Engineers that have been researching the shell structure of the boxfish claim that its unique structure could form the inspiration for new types of armour, robots and flexible electronics.
The research, conducted by a team from the University of California, San Diego, examined the hexagonal-shaped scales – or scutes – of the boxfish. It found that the scutes were connected by sutures similar to the structure of a baby’s skull, where bones fuse together as the baby grows.
In their findings, published in the journal Acta Materialia, the researchers claim the boxfish sutures are different to those found elsewhere in nature. On impact, the sutures’ zigzag patterns essentially lock in and keep the scutes from breaking apart.
“The most common form of suture structures in nature are those that have a roughly triangular shape and consist of two important components: rigid suture teeth and a compliant interface,” said Steven Naleway, a materials science and engineering Ph.D. student and co-author of the paper.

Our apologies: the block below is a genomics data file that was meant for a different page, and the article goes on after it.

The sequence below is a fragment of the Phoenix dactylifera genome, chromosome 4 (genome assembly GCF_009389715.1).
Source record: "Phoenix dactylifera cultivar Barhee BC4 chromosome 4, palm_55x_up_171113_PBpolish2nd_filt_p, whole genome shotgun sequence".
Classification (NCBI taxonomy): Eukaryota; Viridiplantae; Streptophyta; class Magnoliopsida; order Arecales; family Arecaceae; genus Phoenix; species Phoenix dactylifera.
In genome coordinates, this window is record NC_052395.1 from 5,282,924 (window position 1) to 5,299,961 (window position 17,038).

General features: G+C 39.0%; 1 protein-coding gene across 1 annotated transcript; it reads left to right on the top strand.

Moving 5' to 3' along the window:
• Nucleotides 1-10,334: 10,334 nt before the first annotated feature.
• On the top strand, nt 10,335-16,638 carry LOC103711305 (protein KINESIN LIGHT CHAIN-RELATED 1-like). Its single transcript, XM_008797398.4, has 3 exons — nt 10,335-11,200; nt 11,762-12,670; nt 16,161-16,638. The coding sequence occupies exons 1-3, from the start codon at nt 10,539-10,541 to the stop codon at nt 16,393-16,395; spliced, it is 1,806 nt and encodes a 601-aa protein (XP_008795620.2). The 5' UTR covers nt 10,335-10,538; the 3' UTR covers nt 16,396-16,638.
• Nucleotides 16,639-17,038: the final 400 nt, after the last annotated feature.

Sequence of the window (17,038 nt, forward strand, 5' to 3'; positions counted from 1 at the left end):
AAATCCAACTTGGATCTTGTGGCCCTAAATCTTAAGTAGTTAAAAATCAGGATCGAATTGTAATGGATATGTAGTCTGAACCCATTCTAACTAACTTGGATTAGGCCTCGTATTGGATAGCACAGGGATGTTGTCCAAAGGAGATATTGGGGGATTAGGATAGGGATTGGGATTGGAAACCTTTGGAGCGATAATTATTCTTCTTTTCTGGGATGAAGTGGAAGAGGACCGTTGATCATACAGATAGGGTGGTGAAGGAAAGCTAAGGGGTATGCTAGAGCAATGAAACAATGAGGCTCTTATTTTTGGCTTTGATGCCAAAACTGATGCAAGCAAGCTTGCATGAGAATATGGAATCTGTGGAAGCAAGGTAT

“To the best of our knowledge, there is no compliant phase in the interface of the boxfish’s sutures. In addition, the teeth themselves have a much lower aspect ratio – meaning that they are shorter and wider – than most other examples.”
Each of the fish’s scutes has a raised star-shaped structure at its centre, which distributes pressure across the entire surface. Beneath the scutes, a layer of interlocking collagen fibres provides an added layer of protection, as well as flexibility.
“We were able to demonstrate that even if a predator manages to generate a crack in the outer layer, the collagen fibres will help to prevent the structure from failing,” said Wen Yang, a UC San Diego alumna now working at the Swiss Federal Institute of Technology in Zurich, and the lead author of the paper.
The research project, which is part-funded by the U.S. Air Force, is now exploring how the structure of the boxfish’s shell could guide bio-inspired designs that offer improved protection against impact.
“We are currently investigating what mechanical advantage scutes and sutures might provide,” Naleway said in a statement. “We know that the boxfish has survived for 35 million years with this armour, so the design has proved very successful in nature.”